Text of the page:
One of the things that makes me believe the Wolves’ offense has a chance to explode next season is that they generate good ball movement from their two-man game in the dribble hand-offs. I noted early why the play-type stats were not the best indicator of how much the Wolves use hand-offs; at times, their ball movement has been brilliant after they constrict the defense and force help rotations.
Something that will be key for the Wolves fully optimizing this offense is designing “wrinkles” into the hand-off action. These weren’t present early in the year but this was purely because teams didn’t really respect the shooting enough for there to be space for back cuts. Towards the latter part of the season, the Timberwolves showed some really nice secondary reads and capitalized on defensive mistakes very well. An example is below against the Celtics:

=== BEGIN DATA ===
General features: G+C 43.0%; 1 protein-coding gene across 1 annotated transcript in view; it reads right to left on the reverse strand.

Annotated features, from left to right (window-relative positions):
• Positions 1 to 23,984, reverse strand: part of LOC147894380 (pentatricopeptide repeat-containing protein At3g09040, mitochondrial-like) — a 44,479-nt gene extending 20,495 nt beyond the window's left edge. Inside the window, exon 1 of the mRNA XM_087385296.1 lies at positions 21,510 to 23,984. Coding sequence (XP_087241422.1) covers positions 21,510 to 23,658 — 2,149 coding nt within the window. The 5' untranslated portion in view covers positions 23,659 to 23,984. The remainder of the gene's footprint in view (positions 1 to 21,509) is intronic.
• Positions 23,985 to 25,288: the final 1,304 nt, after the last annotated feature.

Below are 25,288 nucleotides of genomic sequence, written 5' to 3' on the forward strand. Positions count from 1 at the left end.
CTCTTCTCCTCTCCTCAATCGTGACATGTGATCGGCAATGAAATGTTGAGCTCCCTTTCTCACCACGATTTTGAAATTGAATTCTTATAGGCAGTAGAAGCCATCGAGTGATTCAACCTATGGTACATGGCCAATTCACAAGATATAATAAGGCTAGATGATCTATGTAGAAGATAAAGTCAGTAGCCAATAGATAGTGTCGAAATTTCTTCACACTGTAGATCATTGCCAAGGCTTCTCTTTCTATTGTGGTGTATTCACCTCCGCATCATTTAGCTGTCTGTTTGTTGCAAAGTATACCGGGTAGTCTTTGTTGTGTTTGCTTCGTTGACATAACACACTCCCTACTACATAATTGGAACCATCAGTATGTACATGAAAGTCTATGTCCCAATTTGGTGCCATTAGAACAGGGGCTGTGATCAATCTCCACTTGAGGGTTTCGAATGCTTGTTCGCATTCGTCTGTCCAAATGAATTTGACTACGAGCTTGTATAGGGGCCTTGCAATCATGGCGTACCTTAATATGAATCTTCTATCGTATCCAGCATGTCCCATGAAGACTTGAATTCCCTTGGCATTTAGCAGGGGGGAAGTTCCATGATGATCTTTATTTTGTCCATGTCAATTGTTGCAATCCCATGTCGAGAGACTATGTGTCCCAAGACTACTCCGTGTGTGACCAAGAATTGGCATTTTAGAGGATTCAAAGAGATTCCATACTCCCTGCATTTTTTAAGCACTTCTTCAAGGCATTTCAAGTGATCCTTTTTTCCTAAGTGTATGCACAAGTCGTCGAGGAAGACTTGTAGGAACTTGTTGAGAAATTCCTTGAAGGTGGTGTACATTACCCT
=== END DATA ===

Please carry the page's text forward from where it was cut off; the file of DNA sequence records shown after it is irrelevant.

The Wolves run a lot of dribble handoffs. They're very effective and hard to defend. The potential of a handoff here causes Jaylen and Kemba to both rotate so Reid just fires a pass to Malik Beasley instead. pic.twitter.com/SR002QP89q— Joe (@HulbertJoe) June 25, 2020
Boston over-rotates because the Wolves core play with Reid out there is reversing the ball with dribble hand-offs and capitalizing on the three-point gravity he creates. There is undoubtedly a defensive mistake, but these over-rotations will happen and Reid exploits it easily by firing a pass back to Malik Beasley who makes no mistake. The Wolves knew exactly what to do in this situation.
A different wrinkle to the offense is evident in this play here against the Dallas Mavericks: